The provincial level
The provincial bureau of education is responsible for planning the distribution of provincial level Top Level Courses based on the provincial plan for educational development and course development. Based on this, the provincial bureau of education will ensure the completion of the provincial level project, as well as the suggestion of courses for the national level selection. The courses that enter the provincial level selection process must already have been designated as university-level Top Level courses. The province then organizes an online blind peer-review by subject specialists, based on provincial evaluation criteria, which may differ by province. The courses selected are made public, and awarded the provincial level designation, as well as a sum of money to support the further development of the courses.
The national level is the final step - it has more stringent selection criteria, and a higher reward.
The final step is the national level Top Level Courses, organized by the national Ministry of Education. The Ministry of Education is the highest level organization responsible for the organization and management of the Top Level Courses Project, organizing the selection of different types of courses (undergraduate courses, vocational courses and online courses), providing guidance around the entire process of developing and evaluating courses, and supervising the annual evaluation and selection of courses at all levels. The selection of national level courses is similar to the university-level and provincial level process, however the requirements for each indicator (course quality, course evaluation management, financial support, quality control, etc) are much stricter.
From the description above, we can see that the Top Level Courses are awarded different levels of designations (which to a certain extent reflect their level of maturity). The financial support arrives after the course has already been developed, which means that the university first has to use its own money to invest in course development, before the course can receive additional support when selected to higher levels. This is congruent with the original intent of the project, which was to stimulate universities to invest more in course development.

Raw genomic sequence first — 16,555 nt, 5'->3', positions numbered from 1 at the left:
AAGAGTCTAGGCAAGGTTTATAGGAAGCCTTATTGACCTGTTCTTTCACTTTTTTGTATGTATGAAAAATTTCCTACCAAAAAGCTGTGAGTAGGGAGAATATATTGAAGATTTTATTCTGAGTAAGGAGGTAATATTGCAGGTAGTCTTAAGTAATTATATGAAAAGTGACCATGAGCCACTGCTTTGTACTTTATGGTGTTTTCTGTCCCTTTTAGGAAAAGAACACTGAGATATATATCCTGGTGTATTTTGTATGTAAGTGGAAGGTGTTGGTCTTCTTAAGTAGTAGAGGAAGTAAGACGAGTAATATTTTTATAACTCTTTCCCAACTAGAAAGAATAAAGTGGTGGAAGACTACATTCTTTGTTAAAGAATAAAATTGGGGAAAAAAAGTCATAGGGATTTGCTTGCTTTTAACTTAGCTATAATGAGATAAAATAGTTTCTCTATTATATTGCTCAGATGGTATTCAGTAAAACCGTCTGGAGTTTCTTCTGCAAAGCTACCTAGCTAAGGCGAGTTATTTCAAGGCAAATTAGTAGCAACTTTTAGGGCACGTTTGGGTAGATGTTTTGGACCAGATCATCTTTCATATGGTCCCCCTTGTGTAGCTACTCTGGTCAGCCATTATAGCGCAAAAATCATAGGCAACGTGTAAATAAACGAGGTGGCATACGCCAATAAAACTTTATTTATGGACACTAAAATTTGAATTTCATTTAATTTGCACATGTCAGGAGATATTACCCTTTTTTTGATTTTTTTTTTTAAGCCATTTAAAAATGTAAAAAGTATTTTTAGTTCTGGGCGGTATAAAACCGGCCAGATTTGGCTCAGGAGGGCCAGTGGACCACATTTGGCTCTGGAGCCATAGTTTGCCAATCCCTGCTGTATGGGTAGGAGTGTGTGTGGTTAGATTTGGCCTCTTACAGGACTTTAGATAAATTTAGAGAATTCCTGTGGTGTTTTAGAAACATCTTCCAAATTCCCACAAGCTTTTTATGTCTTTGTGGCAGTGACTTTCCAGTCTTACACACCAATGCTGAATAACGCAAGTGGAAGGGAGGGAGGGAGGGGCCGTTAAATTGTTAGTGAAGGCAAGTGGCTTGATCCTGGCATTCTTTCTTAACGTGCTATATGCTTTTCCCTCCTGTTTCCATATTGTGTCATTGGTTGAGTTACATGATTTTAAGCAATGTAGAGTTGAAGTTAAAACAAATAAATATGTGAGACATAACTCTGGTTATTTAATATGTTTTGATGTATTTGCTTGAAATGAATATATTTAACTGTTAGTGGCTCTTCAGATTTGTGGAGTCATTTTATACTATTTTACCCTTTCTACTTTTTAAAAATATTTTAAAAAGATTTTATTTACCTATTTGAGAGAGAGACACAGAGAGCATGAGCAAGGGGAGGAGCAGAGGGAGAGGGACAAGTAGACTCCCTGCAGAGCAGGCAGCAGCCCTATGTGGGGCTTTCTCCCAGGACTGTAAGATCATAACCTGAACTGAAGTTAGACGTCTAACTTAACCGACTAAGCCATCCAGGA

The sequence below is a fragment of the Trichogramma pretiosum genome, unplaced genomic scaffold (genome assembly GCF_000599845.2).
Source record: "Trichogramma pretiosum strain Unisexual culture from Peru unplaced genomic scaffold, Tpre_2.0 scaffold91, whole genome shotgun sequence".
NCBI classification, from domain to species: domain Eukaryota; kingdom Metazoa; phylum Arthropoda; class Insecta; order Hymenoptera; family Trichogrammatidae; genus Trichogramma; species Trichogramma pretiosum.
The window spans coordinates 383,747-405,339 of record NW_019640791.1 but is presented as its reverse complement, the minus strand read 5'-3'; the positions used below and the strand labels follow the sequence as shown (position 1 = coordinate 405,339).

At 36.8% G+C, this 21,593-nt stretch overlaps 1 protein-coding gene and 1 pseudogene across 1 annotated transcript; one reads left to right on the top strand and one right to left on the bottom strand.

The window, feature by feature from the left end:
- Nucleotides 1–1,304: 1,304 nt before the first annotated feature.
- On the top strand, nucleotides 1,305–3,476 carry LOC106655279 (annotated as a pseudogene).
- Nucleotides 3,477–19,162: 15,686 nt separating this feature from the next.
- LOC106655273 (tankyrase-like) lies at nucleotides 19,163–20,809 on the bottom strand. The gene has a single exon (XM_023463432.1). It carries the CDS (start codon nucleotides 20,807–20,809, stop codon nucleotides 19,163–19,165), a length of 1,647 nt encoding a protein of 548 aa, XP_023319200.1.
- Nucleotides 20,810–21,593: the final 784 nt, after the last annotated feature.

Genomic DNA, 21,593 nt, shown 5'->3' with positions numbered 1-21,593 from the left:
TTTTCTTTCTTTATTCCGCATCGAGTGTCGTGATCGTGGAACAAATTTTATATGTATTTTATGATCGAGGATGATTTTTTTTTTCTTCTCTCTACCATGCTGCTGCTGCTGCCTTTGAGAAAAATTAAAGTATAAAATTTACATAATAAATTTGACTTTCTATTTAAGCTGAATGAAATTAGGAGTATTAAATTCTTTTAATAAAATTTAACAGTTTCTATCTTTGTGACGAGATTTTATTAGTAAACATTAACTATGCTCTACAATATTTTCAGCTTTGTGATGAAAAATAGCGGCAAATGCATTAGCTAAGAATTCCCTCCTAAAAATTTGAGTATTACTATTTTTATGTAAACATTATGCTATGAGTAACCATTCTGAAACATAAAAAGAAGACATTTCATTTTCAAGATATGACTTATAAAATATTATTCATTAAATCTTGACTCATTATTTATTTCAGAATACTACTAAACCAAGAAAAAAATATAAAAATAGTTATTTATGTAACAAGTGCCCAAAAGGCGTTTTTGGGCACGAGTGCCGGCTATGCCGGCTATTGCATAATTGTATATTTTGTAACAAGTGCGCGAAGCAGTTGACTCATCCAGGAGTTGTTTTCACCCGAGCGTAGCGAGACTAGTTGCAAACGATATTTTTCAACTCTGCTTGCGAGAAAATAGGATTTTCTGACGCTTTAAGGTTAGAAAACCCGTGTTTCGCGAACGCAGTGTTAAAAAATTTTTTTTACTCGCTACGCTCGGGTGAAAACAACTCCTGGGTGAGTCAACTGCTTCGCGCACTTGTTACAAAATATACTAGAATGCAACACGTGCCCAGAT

The three levels in the selection of Top Level Courses follow similar processes, and in practice, to improve the linkages between the three levels, most university-level and provincial level selections employ the same standards as the national selection (Wang Long, personal communications). This also serves to raise the quality of courses at all levels. In addition, since the entire process of development, sharing, and peer-review of courses happens through the Internet, the educational technology demands are quite high. The focus on digitization of resources, teaching and learning in online settings, communication between students and teachers, generative assessments, etc., all help promoting the integration of information technology and teaching and learning in higher education.
The quotes in this text is from the MA Thesis "The Chinese National Top Level Courses Project: Using Open Educational Resources to Promote Quality in Undergraduate Teaching" by Stian Håklev, University of Toronto 2010.